“Deep cycle and car batteries are different in the respect that car batteries are never meant to go below about a 50% charge for any length of time. That low of a discharge for a length of time, will destroy the car battery. Repeated deep discharges will kill a car battery fairly quick, as Sulphur usually forms on the plates as well as deterioration of the plates themselves. This is due to the fact that the lead plates actually change tier chemistry as the battery is discharged. The car battery has much thinner plates as you’ve likely noticed by the overall weight difference.
A deep cycle battery, on the other hand, is made to go deeply discharged and recharged back up with little to no ill effects, repeated times. It has heavier plates and construction that allows this to be okay.”
There are lots and lots of 12 volt (battery powered) appliances out there. Think of truck stops and camping centers – coffee makers, little freezers and refrigerators, phone and laptop chargers. Amazon is a good place to start looking for 12 volt appliances.
BUT you don’t have to go with 12 volt appliances, you can buy an inverter sized correctly for the 110 appliances you want to connect. Here is a basic rundown that will give you an idea of what appliances take how many watts – these are all approximate numbers:
- Large Household Appliances (refrigerator, washing machine, etc.) 2,500 Watts
- Well Water Pump 2,400 Watts
- Electric Circular Saw 1,600 Watts
- Microwave Oven 1,400 Watts
- Hair Dryer 1,300 Watts
- 1/3 HP Submersible Pump 1,000 Watts
- 1.7 Cu. Ft. Small Refrigerator 600 Watts
- Flood Light 500 Watts
- 20 inch TV/DVD Combo 300 Watts
- Xbox 200 Watts
- Desktop Home Computer 150 Watts
- DVD Player 60 Watts
- Laptop Computer 50 Watts
- Battery Charger for a Cell Phone 25 Watts
Under KISS (Keep It Simple Stupid) that means that to run a SINGLE large appliance you will need at least $2,500 in panels alone – not counting mounting hardware, wiring, batteries ($100 to $150 apiece and Lord knows how many you would need!), installation, etc., etc.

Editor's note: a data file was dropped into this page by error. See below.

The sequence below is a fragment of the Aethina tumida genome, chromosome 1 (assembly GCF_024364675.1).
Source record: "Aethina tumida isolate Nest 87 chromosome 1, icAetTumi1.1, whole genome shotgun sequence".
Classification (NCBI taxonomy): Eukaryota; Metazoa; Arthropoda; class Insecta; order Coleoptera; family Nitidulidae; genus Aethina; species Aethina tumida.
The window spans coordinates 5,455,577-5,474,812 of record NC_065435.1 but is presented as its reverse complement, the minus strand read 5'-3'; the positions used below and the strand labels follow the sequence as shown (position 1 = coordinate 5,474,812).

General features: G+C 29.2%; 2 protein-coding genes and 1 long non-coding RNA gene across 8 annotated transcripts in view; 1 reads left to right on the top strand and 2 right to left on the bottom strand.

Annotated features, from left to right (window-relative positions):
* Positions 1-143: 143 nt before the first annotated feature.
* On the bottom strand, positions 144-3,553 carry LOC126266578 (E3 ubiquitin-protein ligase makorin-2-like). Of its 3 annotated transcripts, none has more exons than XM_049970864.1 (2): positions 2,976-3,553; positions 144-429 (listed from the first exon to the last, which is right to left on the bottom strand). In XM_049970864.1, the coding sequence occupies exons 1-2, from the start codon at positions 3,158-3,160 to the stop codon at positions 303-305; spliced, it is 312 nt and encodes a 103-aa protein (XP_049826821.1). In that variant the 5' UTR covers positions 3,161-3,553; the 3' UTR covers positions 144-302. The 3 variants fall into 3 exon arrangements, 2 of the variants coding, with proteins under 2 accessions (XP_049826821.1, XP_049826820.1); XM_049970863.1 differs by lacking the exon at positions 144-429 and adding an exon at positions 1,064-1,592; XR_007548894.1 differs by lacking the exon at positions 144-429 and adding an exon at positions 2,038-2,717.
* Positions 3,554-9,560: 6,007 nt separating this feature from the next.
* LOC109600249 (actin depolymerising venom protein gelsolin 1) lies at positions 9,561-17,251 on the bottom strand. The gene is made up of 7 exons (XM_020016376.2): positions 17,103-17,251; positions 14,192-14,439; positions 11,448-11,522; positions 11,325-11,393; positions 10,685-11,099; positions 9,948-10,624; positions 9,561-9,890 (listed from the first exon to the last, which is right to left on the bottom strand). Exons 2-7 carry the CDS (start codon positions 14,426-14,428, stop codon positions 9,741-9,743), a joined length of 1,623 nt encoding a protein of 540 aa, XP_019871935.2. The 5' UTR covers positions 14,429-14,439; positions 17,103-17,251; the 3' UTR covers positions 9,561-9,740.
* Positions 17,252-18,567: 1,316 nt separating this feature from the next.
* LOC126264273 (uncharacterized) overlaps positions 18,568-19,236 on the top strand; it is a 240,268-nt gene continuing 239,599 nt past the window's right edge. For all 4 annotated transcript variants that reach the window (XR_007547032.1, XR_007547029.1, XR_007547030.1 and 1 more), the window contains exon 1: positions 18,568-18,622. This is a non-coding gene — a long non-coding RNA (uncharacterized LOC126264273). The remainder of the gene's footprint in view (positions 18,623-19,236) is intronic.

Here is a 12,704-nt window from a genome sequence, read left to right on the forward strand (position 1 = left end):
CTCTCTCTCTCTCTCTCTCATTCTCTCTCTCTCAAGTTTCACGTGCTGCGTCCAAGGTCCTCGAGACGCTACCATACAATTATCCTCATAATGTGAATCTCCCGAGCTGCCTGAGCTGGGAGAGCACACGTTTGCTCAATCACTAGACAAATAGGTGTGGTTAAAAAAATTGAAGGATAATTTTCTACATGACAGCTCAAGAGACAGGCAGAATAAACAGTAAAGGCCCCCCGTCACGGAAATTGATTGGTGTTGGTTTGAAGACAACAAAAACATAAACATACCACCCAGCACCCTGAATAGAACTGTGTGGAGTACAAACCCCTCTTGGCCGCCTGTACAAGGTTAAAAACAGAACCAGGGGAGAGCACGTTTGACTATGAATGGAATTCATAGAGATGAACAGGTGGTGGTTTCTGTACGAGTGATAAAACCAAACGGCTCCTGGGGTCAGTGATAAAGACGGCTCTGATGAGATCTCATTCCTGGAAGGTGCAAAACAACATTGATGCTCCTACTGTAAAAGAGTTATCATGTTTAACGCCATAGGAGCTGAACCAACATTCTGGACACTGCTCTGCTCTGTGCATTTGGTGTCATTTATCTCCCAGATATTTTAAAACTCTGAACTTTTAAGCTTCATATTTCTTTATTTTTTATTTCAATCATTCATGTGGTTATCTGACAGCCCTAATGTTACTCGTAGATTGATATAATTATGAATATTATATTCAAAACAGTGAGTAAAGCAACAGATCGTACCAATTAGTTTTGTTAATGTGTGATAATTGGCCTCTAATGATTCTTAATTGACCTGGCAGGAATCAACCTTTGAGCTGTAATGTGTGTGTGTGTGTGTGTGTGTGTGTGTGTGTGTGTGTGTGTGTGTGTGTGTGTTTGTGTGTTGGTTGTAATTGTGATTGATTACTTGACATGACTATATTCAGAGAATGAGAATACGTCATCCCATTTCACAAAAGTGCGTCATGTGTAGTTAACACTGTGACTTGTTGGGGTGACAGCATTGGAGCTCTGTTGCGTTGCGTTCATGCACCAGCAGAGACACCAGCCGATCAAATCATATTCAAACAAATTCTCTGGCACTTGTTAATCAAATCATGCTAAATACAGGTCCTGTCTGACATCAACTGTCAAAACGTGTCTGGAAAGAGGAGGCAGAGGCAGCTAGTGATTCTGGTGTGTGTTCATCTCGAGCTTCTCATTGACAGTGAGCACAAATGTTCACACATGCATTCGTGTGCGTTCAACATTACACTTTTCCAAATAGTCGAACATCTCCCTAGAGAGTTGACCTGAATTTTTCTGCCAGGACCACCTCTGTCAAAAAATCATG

So this is why people who are off grid and using solar panels to generate electricity have propane appliances and use their electricity judiciously. Practically no one can afford an American lifestyle from just solar energy and battery power at this point in time, and solar panels have come down a lot in the last 8 years.
So, I have been talking with an electrician about a startup solar array on my barn – 300 Watts expandable. Installed, about $1,500 – remember that I don’t understand electricity (it is magic to me) so I have to have someone install it. He is doing grid tied electric.
At this point in time my local electric company will install for FREE a new meter that will run backwards – I just paid my electric bill and they said my meter can be programmed to run with solar, so no money upfront. You might want to check this out with your electric company.
However, I want to do both grid tied AND off grid if needed – versatility makes sense to me as a preparedness person. The electrician hasn’t figured out how to do that yet… He is new to solar, but the only one in town even experimenting with it. Plus I would like to experiment with wind power and hydro power as I have a creek here.